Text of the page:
Society could reduce the number of senseless killings on campuses and in workplaces and shopping malls if it paid closer attention to aggrieved individuals, many of whom were the targets of prior bullying, a prominent psychologist says.
Michael McCullough, who has made a 20-year study of revenge, contends that after massacres the public mistakenly focuses on the mental illness of the perpetrators and their ability to obtain guns, rather than on recognizing, and thwarting, the repeat of the kind of bullying that often led to their horrifying crimes.
When the U.S. Secret Service analyzed targeted school violence between 1974 and 2000, McCullough recalled, 71% of the attackers had a history of being “persecuted, bullied, threatened, attacked, or injured by others prior to the incident.”
Moreover, the desire to obtain revenge for that history of mistreatment was directly implicated in a factor in 61% of the crimes.
“Bullying, followed by a desire for revenge, may therefore be a key dynamic behind many targeted school killings,” McCullough writes in his new book “Beyond Revenge”(Jossey-Bass), subtitled, “The Evolution of the Forgiveness Instinct.”
The desire for revenge is, in fact, a surprisingly common response to bullying. McCullough, a professor of psychology at the University of Miami, Coral Gables, Florida, said that one study of boys aged nine to 14 found that 43 percent of those bullied “felt a desire for vengeance in response.”When Eric Harris and Dylan Klebold went on the killing spree at Columbine High School in Littleton, Colo., that claimed a score of lives, McCullough pointed out, they shouted “this is revenge.” He judged the revenge likely was for bullying.
“Without the desire for revenge, it’s hard to imagine that troubled, gang-involved, or gun-obsessed teens would respond to bullying with lethal violence,” the psychologist says. “Ignore the desire for revenge and you miss a big part of the puzzle---in many cases, the biggest part.”
“The desire for revenge isn’t a disease to which certain unfortunate people fall prey,” he writes. “Instead, it’s a universal trait of human nature, crafted by natural selection, that exists today because it was adaptive in the ancestral environment in which the human species evolved.”
For example, if a tribe engaged in a revenge killing of a foreign perpetrator that killed one of their own, their revenge prevented the perpetrator from killing again. Similarly, among nations, when France and England declared war on Germany after Hitler attacked Poland in 1939 it was because they surmised their turn was just a matter of time.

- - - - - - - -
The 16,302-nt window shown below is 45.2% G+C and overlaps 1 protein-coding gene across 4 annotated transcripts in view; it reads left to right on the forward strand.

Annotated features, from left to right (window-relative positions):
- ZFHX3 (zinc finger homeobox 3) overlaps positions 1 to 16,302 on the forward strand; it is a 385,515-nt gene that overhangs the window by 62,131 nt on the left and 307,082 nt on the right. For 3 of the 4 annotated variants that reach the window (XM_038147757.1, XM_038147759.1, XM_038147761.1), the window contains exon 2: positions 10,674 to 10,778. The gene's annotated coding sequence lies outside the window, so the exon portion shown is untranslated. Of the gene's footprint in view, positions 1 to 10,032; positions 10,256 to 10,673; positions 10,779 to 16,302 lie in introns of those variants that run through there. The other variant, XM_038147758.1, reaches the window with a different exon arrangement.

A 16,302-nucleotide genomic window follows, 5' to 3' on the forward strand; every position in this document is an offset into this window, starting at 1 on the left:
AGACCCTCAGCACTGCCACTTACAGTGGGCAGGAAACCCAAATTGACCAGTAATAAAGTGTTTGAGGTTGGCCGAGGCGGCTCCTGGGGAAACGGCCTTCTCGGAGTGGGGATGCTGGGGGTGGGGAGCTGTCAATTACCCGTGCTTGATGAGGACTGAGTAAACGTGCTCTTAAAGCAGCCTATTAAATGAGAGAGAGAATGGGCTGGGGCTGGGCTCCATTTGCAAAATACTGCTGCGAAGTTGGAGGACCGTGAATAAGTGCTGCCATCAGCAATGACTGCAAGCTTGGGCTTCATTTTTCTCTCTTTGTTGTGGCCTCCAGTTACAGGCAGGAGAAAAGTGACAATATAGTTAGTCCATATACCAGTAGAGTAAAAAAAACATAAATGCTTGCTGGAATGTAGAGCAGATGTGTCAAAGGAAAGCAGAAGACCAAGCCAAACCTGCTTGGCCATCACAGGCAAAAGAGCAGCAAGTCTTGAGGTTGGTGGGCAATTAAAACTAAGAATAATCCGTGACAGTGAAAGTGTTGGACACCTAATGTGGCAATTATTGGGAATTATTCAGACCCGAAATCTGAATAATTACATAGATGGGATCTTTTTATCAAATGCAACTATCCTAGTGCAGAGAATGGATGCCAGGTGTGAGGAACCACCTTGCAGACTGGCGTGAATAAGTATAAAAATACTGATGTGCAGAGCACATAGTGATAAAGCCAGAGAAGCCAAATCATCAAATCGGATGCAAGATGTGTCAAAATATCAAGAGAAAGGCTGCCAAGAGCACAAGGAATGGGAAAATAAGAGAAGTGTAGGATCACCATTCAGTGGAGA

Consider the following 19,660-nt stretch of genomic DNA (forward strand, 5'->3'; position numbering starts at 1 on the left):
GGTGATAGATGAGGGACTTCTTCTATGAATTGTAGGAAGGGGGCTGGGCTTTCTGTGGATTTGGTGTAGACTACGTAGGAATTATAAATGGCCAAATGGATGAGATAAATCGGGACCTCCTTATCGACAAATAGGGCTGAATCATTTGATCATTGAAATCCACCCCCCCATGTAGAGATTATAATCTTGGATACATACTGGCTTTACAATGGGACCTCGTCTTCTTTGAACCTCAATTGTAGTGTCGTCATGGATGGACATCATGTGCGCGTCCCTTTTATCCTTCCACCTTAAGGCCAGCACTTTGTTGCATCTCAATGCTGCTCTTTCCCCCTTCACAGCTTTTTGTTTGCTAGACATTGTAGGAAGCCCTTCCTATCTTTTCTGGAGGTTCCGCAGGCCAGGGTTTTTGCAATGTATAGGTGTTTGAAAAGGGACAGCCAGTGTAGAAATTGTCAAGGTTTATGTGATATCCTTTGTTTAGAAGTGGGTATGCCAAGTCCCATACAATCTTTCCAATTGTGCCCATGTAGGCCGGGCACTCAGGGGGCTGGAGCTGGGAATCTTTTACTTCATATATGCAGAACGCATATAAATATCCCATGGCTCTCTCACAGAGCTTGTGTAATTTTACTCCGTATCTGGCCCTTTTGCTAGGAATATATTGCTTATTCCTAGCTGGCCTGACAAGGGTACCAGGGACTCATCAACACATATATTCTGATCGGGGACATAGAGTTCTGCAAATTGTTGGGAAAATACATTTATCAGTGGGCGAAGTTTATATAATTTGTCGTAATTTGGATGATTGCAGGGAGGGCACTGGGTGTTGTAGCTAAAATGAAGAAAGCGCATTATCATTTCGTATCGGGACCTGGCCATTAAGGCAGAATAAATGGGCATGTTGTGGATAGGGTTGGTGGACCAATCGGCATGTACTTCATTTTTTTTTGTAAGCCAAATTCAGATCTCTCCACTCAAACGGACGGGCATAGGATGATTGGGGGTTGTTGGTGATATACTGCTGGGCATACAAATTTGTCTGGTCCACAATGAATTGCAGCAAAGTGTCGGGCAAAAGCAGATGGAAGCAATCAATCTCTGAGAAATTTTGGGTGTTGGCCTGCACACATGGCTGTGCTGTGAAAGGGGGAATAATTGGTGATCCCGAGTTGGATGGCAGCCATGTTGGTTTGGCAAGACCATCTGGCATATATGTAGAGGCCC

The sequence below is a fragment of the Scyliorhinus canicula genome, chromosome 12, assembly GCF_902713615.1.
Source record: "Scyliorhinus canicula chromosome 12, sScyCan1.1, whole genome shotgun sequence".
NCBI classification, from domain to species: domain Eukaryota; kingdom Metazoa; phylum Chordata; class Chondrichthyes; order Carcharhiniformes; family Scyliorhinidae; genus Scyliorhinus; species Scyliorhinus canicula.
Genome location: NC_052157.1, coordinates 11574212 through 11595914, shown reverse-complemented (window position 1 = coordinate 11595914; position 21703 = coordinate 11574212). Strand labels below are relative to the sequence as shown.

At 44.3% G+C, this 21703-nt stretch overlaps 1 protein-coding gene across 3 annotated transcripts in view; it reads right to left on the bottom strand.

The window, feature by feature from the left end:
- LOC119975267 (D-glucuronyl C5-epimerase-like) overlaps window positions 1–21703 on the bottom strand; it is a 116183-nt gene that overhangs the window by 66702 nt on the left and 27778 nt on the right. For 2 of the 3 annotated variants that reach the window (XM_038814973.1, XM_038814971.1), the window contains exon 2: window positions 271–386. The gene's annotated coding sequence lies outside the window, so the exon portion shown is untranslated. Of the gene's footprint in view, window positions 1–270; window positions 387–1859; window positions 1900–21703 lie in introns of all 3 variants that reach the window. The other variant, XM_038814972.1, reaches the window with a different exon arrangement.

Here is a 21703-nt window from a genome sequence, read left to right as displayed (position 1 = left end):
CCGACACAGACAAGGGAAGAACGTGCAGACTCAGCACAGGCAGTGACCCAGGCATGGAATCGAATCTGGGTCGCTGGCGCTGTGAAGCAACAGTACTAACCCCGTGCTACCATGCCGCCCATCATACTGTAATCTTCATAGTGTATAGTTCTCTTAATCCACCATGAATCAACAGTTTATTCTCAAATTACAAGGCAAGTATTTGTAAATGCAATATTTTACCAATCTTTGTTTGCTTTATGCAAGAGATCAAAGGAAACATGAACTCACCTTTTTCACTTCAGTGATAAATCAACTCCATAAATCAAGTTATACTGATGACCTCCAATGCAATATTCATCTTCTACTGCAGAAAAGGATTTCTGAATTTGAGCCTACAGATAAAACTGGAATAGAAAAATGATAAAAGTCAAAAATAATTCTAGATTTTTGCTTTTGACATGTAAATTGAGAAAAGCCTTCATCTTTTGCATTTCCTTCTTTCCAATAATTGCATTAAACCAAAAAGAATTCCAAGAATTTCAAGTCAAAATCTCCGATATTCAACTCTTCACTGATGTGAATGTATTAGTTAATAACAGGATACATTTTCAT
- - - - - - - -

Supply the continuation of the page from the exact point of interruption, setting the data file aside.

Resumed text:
On the eve of virtually every U.S. entry into war since the Spanish-American War of 1898, McCullough noted that presidents have swayed public opinion “by creating the public perception that the nation had been victimized by unprovoked sneak attacks, and that swift retaliatory action with overwhelmingly destructive force was the only rational and self-interested course the country could take.”
A readiness to seek revenge, McCullough points out, “served important functions for ancestral humans, and it’s still capable of serving many of those important functions today.” He adds, “If we can better appreciate the naturalness of revenge, the functions revenge arose to serve, and the factors that elicit the motivation to seek revenge, we’ll be better equipped to change the world so that revenge becomes less destructive and less common.”
McCullough’s book quotes naturalist Charles Darwin, who wrote in his “The Descent of Man” that man and the higher animals have common instincts that include “similar passions, affections, and emotions, even the more complex ones, such as jealousy, suspicion, emulation, gratitude, and magnanimity; they practice deceit and are revengeful…”
McCullough concludes from this “the desire for revenge must have been effective in helping organisms to solve specific adaptive problems” that, “if not surmounted, would have detracted from reproductive success.”
Moreover, he believes, the motivation to seek revenge “must have been transmittable through some mechanism” in human beings through the centuries.“Today, we may view revenge as a problem (and it is) but through the lens of evolution,” McCullough writes, “it’s also a solution” but “this doesn’t mean that the behavior is morally justified or that the tendency should be indulged.”
The way to undercut individuals from taking revenge, and it apparently is by no means an easy task, McCullough writes, is to make social environments---homes, neighborhoods, nations, etc.---“less abundant in the factors that evoke the desire for revenge, and make them more abundant in the factors that evoke forgiveness.”
He said revenge is especially prevalent where law and order have broken down, as is the case in some U.S. cities and in Iraq, where U.S. occupiers disbanded the Iraqi army. By contrast, the rise of the nation-state that emerged after Europe’s medieval chaos vastly reduced random killings when people sensed they did not have to take the law into their own hands.